Cristen Conger Blogger, Stuff Mom Never Told YouFor decades, researchers have had a hunch that dolphins possess a natural knack for language. In the mid-1950s and '60s, John Lilly was one of the first experts to champion this notion, convinced that the significant volume of the mammal’s neocortical brain region indicated language-comprehending capacity. The neocortex controls many of the brain’s higher functions including spatial awareness, motor movements, sensory perception and in humans, language. But when Lilly attempted to decode dolphin vocalizations and later teach dolphins human lingo, he failed.
That isn’t to say that dolphins don’t have a rich marine vocabulary, however. Bottlenose dolphin exhibit three primary forms of vocalization: clicks, burst-pulse emissions and whistles. Their clicks allow the mammals to navigate via echolocation. Burst-pulse emissions can be compared to exclamatory phrases, as a series of rapid emissions generally convey disgruntlement and slower, more languorous pulsations signal pleasure. Whistles are the least apparent dolphin vocalization, employed to communicate among each other. The exact messages they’re sending in those whistles aren’t entirely clear to researchers, nonetheless, these flippers clearly communicate well among themselves.
In the mid-'70s, a major linguistic breakthrough occurred at the Kewalo Basin Marine Mammal Laboratory in Honolulu. A team of researchers led by Louis M. Herman established the first convincing evidence that bottlenose dolphins – or at least an especially bright dolphin named Akeakamai -- might in fact be language learners. Herman and his colleagues successfully taught Akeakamai a gesture-based language somewhat like sign language, and the dolphin demonstrated semantic and syntactic understanding over time. In other words, the dolphin not only learned what the individual gestures meant but also how the arrangement of those gestures could evoke different meanings.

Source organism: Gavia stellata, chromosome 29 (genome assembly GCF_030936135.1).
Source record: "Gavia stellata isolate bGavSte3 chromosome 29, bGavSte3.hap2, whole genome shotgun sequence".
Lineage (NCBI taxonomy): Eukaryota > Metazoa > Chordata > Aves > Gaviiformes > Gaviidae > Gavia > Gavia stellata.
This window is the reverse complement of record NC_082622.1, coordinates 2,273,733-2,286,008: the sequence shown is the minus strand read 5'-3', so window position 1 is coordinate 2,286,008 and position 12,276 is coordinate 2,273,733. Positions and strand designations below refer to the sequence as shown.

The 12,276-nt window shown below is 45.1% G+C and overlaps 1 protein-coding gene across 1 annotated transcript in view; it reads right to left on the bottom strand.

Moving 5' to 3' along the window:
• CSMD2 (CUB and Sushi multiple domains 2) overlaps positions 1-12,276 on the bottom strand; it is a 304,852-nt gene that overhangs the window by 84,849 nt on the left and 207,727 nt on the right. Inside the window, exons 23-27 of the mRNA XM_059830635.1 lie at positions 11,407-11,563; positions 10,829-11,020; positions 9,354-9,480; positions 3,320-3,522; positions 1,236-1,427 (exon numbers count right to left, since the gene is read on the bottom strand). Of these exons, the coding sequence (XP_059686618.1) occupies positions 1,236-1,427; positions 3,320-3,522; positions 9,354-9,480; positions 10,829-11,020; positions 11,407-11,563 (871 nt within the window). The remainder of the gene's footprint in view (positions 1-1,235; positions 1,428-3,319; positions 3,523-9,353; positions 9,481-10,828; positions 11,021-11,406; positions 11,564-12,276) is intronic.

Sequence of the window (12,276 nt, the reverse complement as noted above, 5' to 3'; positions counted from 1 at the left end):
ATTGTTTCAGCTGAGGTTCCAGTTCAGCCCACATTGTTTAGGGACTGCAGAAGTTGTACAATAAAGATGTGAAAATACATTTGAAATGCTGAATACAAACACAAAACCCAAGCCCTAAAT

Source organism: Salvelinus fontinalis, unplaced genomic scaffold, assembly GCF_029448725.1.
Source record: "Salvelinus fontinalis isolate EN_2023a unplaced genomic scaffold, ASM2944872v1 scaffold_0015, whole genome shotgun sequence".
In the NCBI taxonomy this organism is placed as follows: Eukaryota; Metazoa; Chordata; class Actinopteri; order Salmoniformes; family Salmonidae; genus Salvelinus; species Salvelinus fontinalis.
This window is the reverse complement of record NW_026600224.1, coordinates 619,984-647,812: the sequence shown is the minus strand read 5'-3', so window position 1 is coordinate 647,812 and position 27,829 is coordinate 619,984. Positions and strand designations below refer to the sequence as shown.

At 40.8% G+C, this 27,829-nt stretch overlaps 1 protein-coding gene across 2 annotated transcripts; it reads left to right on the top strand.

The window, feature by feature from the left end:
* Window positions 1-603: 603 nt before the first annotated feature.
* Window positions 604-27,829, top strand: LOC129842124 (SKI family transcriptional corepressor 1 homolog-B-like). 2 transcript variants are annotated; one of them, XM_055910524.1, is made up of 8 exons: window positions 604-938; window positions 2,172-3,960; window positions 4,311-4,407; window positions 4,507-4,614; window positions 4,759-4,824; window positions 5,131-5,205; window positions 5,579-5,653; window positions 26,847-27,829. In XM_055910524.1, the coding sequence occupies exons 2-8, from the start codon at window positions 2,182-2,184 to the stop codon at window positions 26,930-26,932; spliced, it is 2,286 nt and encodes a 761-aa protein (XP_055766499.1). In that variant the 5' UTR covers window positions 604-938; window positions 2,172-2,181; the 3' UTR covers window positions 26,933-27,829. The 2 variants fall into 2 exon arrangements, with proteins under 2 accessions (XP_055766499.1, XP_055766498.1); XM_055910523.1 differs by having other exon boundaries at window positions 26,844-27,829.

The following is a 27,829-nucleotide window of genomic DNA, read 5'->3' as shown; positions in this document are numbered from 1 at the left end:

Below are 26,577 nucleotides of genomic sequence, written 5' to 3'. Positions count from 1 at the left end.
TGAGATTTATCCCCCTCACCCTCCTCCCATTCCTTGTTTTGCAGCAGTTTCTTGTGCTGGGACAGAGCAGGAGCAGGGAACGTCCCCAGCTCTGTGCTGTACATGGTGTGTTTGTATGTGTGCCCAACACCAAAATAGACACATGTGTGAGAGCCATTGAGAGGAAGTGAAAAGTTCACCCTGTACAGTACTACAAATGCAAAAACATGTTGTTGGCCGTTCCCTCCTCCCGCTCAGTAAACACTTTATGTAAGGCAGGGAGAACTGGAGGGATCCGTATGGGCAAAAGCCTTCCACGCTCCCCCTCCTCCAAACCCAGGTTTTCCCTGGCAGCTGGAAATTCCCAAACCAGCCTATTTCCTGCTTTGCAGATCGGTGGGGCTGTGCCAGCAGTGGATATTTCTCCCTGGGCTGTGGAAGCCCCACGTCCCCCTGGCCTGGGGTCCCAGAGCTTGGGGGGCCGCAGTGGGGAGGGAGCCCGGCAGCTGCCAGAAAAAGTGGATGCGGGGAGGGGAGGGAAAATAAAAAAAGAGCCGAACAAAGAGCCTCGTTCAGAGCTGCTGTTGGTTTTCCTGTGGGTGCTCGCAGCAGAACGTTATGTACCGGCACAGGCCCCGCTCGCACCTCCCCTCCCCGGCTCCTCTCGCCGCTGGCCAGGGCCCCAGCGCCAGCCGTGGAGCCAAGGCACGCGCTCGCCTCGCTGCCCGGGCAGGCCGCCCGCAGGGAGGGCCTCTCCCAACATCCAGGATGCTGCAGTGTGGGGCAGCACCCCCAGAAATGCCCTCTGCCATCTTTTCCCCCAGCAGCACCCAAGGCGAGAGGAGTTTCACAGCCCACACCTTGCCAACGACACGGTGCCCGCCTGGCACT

Semantic and syntactical comprehension rests at the core of human language. Humans have come up with thousands of words that can be switched around in an infinite number of arrangements to convey an infinite amount of information. From that perspective, dolphins do possess primitive comprehension capabilities. But while instructors can prompt dolphins with gestures and signs, the dolphins crucially can’t communicate in kind. Though they might comprehend the basic tenets of language, bottlenose dolphins can’t manipulate and create language, which remains a uniquely human trait.(Ethan Miller/Getty Images)
Many experts believe bottlenose dolphins enjoy advanced language comprehension skills. They seem able to understand simple sets of signed gestures both semantically and syntactically. They also comprehend the idea that generalized words can refer to sets of objects with similar characteristics. For example, they get that a big red ball and a small blue ball are both considered balls, despite the differences in shape and color.
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